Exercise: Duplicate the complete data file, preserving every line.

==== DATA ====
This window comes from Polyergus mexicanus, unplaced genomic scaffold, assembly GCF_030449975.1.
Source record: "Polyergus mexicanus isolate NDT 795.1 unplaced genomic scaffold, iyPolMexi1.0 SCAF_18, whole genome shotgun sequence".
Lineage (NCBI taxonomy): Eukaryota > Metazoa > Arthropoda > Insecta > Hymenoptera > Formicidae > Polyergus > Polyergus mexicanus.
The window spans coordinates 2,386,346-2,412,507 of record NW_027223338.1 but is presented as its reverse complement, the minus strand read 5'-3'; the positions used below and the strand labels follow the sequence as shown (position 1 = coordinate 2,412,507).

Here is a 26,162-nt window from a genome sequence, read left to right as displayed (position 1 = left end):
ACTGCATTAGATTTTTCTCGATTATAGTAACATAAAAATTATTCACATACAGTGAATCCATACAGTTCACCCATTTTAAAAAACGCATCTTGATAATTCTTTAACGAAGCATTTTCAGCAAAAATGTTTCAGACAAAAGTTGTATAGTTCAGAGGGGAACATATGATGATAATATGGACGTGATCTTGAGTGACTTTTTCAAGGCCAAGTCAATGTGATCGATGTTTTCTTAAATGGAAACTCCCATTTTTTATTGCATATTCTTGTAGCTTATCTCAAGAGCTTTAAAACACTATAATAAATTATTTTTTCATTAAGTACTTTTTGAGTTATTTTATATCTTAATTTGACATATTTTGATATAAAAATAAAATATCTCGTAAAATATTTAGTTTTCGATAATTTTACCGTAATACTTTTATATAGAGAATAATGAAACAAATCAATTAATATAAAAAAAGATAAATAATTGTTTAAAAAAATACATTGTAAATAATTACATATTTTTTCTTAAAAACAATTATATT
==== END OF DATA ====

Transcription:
This window comes from Polyergus mexicanus, unplaced genomic scaffold, assembly GCF_030449975.1.
Source record: "Polyergus mexicanus isolate NDT 795.1 unplaced genomic scaffold, iyPolMexi1.0 SCAF_18, whole genome shotgun sequence".
Lineage (NCBI taxonomy): Eukaryota > Metazoa > Arthropoda > Insecta > Hymenoptera > Formicidae > Polyergus > Polyergus mexicanus.
The window spans coordinates 2,386,346-2,412,507 of record NW_027223338.1 but is presented as its reverse complement, the minus strand read 5'-3'; the positions used below and the strand labels follow the sequence as shown (position 1 = coordinate 2,412,507).

Here is a 26,162-nt window from a genome sequence, read left to right as displayed (position 1 = left end):
ACTGCATTAGATTTTTCTCGATTATAGTAACATAAAAATTATTCACATACAGTGAATCCATACAGTTCACCCATTTTAAAAAACGCATCTTGATAATTCTTTAACGAAGCATTTTCAGCAAAAATGTTTCAGACAAAAGTTGTATAGTTCAGAGGGGAACATATGATGATAATATGGACGTGATCTTGAGTGACTTTTTCAAGGCCAAGTCAATGTGATCGATGTTTTCTTAAATGGAAACTCCCATTTTTTATTGCATATTCTTGTAGCTTATCTCAAGAGCTTTAAAACACTATAATAAATTATTTTTTCATTAAGTACTTTTTGAGTTATTTTATATCTTAATTTGACATATTTTGATATAAAAATAAAATATCTCGTAAAATATTTAGTTTTCGATAATTTTACCGTAATACTTTTATATAGAGAATAATGAAACAAATCAATTAATATAAAAAAAGATAAATAATTGTTTAAAAAAATACATTGTAAATAATTACATATTTTTTCTTAAAAACAATTATATT